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Transphobia is still rife in today's society. That you can tell just based on this year’s Emmy nominations. Here's why.

Transphobia is alive in Hollywood: Just look at the Emmy nominees

Diversity in Hollywood hasn’t been solved yet our dear audience. That you can tell just based on this year’s Emmy nominations. The 2020 Emmy Awards are still set to go forward on September 20th, whether in person or not, we don’t know yet. But when they do happen, you’ll be lucky to see any trans people at the show, let alone winning awards.

Laverne Cox made history in 2014 as the first trans person to be nominated in any acting category at the Emmys. In 2020, she’s still the only trans person in the main acting categories to score a nomination, when both Pose and Euphoria offered up great performances from trans actors. 

Trans people and award shows

Of course, this is far from the first time award shows have been transphobic. Just look at all the love cis actors get for playing trans actors, like Jeffrey Tambour’s numerous nominations for Transparent or Eddie Redmayne’s Oscar nomination for The Danish Girl

Not to mention the Academy ignoring films like Tangerine, a film full of trans characters, speaks just at loud, as well as Pose being snubbed in the Best Drama category this year. But the truth is, the Academy is just reflecting the rest of Hollywood, and when Hollywood isn’t casting trans people, it’s impossible to give them awards. 

A lack of talent

The conversation has happened time and time again: Should cis actors play trans roles? Unfortunately, while many people agree trans people should play trans characters, those in charge of casting apparently don’t, and continue to cast cis actors. Most recently, Scarlett Johansson was cast as Dante “Tex” Gill, but dropped out due to backlash. 

On top of that, people feel like trans people have to be cast as trans characters, instead of casting them as normal roles. So that shortens the list of roles trans characters can be cast in the first place, to begin with. 

This is why Pose and Euphoria are a big deal: it helps to humanize trans people and help bigots see these actors and actresses as regular people. On top of that, it shows that normal shows can have a “token trans character” that has a bigger personality past just being trans.

“I feel there is nothing we can do.”

Rightfully so, the women of Pose are speaking out about the transphobia of the Television Academy with this year’s nominations. Indya Moore, who plays Angel, spoke out on Twitter about the nominations saying “Something about trans people not being honoured on a show about trans people who created a culture to honour ourselves because the world doesn’t.”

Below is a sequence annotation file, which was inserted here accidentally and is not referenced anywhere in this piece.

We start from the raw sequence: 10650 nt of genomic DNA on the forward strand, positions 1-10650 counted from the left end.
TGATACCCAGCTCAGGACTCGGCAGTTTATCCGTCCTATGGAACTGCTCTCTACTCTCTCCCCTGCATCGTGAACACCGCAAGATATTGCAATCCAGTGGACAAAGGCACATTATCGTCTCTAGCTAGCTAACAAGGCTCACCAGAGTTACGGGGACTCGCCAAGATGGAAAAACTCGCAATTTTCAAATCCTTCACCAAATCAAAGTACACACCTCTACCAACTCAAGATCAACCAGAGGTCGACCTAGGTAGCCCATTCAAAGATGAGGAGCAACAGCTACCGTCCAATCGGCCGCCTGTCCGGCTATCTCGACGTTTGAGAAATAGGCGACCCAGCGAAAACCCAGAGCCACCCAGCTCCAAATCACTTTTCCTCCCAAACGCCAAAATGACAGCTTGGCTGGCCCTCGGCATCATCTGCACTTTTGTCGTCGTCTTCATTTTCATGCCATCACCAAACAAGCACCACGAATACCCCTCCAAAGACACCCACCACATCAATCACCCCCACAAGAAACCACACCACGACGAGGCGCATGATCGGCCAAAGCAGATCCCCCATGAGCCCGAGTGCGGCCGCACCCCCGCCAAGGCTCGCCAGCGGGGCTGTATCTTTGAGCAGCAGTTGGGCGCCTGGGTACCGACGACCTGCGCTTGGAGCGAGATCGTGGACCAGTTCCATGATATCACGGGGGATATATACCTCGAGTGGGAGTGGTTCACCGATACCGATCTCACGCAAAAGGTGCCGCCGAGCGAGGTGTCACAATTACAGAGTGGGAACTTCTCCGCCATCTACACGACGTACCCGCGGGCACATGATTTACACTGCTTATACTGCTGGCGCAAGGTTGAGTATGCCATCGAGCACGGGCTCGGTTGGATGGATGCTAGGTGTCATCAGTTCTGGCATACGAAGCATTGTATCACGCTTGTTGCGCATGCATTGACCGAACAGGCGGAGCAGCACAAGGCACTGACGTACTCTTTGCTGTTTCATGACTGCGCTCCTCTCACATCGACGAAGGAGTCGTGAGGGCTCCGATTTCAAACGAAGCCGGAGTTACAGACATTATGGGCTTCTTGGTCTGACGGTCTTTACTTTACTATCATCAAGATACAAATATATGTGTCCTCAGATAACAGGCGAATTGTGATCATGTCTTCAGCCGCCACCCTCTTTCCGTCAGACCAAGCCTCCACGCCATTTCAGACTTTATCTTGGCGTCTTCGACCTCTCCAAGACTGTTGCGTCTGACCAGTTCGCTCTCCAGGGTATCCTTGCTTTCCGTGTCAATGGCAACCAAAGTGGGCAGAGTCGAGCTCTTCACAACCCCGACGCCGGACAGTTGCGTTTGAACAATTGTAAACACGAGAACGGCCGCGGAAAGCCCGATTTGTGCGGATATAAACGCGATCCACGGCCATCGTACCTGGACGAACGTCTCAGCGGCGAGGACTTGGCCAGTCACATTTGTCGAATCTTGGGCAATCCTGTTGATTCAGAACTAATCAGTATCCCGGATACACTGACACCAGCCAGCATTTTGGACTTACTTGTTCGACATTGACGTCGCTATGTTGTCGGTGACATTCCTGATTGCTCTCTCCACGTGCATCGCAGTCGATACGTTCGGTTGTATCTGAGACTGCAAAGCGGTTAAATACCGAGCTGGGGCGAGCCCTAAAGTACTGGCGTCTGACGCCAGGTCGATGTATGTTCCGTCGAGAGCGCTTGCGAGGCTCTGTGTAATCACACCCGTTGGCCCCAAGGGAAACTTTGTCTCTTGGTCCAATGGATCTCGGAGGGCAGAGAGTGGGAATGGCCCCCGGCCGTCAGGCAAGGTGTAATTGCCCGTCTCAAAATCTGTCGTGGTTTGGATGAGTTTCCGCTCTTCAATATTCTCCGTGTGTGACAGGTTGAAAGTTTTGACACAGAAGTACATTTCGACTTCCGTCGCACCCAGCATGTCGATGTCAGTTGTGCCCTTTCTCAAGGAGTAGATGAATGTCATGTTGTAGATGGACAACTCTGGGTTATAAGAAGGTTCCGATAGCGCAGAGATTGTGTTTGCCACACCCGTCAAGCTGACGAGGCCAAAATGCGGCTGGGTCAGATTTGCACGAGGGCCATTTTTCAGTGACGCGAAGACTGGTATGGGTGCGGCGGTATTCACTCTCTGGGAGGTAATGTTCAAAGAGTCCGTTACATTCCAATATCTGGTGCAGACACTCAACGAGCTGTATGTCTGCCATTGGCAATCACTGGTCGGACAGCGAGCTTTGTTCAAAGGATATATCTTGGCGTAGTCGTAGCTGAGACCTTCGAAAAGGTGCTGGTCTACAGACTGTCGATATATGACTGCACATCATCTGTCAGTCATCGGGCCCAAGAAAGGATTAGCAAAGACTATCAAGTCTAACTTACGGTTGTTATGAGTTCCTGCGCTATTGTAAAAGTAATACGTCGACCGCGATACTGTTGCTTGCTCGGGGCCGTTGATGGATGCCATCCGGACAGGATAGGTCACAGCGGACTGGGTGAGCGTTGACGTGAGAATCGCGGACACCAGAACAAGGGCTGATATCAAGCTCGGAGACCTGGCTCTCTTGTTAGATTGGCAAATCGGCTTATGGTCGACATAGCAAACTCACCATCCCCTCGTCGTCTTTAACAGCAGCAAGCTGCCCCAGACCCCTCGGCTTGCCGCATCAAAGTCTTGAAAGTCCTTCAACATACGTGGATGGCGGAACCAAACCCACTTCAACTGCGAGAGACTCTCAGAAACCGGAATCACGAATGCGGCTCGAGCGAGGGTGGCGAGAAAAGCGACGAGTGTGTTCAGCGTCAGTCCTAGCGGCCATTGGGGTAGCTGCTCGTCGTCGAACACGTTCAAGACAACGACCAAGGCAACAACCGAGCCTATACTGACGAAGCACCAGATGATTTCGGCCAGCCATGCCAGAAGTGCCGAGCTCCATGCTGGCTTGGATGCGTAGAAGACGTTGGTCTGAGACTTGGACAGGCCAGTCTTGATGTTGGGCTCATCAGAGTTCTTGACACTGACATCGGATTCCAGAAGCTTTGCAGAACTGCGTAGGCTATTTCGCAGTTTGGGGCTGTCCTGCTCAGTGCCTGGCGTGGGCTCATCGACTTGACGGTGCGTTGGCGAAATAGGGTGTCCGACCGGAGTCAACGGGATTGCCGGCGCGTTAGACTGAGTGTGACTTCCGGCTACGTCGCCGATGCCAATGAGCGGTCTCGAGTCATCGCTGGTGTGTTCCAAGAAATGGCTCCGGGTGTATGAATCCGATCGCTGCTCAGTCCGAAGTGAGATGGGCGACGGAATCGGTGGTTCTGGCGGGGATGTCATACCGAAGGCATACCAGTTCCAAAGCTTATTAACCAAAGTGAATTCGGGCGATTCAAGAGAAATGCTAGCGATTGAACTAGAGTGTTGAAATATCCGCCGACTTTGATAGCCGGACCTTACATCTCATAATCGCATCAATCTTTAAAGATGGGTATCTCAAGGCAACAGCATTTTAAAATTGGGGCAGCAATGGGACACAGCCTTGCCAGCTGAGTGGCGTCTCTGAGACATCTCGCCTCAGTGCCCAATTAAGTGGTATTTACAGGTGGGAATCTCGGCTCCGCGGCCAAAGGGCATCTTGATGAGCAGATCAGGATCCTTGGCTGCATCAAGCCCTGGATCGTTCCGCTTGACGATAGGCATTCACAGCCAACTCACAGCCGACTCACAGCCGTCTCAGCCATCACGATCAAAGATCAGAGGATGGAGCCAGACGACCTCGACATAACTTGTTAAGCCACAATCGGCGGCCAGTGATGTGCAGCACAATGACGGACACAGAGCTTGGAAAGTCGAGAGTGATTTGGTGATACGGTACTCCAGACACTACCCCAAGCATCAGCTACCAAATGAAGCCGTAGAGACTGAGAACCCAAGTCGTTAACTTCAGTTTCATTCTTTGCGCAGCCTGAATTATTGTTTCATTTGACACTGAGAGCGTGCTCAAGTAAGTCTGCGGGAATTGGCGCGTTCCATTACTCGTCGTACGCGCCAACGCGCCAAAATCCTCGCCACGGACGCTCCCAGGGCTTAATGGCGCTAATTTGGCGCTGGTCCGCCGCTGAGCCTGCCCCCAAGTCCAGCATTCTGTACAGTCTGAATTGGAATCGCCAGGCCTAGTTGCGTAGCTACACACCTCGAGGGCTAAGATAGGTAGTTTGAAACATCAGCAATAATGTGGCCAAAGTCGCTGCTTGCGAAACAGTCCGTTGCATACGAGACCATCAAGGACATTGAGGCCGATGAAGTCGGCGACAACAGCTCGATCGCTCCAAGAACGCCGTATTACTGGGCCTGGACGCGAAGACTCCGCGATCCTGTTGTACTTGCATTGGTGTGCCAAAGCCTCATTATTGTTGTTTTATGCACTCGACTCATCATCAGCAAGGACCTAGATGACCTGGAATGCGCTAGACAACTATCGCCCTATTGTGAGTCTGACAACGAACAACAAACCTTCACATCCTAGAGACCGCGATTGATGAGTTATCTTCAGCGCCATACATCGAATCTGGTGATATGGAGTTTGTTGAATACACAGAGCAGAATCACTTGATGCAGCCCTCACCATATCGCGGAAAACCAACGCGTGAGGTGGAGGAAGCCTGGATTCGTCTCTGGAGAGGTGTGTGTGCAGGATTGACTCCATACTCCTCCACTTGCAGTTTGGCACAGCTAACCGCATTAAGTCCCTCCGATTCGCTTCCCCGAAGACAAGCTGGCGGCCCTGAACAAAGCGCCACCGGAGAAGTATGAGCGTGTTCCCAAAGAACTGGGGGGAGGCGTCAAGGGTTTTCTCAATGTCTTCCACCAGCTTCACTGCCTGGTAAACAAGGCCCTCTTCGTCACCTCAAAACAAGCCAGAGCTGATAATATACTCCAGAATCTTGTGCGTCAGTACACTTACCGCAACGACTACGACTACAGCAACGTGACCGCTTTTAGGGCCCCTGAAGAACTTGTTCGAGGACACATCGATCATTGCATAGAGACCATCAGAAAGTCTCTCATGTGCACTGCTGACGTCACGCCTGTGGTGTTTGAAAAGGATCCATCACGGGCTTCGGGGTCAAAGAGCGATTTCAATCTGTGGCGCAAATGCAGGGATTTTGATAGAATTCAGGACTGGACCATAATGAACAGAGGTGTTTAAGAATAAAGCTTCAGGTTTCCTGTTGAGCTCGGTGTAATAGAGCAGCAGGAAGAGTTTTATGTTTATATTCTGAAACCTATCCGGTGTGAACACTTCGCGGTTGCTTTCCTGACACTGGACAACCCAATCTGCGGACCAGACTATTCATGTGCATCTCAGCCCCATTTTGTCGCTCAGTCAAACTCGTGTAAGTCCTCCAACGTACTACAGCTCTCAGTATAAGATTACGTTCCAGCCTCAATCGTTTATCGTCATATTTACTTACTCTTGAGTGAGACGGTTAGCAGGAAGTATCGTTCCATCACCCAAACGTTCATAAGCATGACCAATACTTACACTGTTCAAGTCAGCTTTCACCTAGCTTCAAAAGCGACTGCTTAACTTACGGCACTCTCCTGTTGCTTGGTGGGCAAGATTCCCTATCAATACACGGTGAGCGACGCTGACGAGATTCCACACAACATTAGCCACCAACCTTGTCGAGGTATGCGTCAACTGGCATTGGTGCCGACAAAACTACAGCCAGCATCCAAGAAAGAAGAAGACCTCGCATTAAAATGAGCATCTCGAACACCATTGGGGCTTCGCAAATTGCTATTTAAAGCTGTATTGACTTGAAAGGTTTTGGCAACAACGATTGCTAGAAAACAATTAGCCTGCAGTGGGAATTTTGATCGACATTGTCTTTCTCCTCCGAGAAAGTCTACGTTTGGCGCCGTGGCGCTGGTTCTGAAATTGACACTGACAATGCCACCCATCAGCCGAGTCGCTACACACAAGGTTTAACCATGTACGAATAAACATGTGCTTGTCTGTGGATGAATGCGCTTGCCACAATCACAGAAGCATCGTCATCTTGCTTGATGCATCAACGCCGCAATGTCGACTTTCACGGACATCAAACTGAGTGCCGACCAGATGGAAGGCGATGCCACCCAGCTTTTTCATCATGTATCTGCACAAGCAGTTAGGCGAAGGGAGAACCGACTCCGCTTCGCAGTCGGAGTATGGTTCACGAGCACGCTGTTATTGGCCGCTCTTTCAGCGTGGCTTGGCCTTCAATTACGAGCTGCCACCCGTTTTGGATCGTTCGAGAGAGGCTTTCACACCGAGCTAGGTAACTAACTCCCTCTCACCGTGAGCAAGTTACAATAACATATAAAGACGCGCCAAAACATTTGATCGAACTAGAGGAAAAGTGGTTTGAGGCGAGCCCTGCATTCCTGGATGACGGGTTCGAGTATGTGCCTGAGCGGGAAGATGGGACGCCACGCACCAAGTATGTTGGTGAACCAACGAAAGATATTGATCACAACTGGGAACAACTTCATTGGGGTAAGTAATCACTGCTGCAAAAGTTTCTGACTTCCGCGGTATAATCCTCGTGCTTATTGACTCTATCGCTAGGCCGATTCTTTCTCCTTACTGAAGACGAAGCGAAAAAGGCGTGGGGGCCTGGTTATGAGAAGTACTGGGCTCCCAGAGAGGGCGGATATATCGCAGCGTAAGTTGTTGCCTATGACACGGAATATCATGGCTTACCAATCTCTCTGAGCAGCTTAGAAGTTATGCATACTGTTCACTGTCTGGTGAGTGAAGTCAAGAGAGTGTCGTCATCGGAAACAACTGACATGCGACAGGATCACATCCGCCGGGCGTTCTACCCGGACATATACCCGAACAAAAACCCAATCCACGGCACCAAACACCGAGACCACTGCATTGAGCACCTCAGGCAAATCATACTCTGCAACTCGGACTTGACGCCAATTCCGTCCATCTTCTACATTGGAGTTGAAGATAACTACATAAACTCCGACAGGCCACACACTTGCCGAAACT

Someone mentioned that the nominations are usually based on name value, but Moore responded saying FX intentionally silences her and her fellow co-stars. “Most of us have never been on any talk shows except MJ, here and there. And they still ignored her work. ‘they’ Dont trust us on live TV. Esp. Me lol.”

Meanwhile, on Instagram, Angelica Ross, who plays Candy, spoke to fans in a tearful IG Live. “Ultimately, I need y’all to understand that I’m so tired – those of you who know me know I’m not just working on screen or behind the screen but I’m working around the clock to get our society to value trans lives and Black trans lives.”

Ross continued on, saying “I feel what I feel because I feel there is nothing we can do.” Neither Billy Porter nor MJ Rodriguez commented on the controversy. 

Where do we go? 

It’s important to remember the Pose ladies weren’t the only trans actors snubbed this year. Hunter Schafer of Euphoria, Jen Richards of Tales of the City, Theo Germaine of Work in Progress, Leo Sheng of The L Word: Generation Q, and Shakina Nayfack of Transparent Musicale Finale were all snubbed.

But at the same time, it’s great that Laverne Cox continues her streak of nominations for Orange is the New Black even in its final season, and Rain Valdez of Razor Tongue also scored a nomination for Outstanding Actress in a Short Form Comedy or Drama. The Television Academy has a chance to rectify itself in future years, and we hope they do so.

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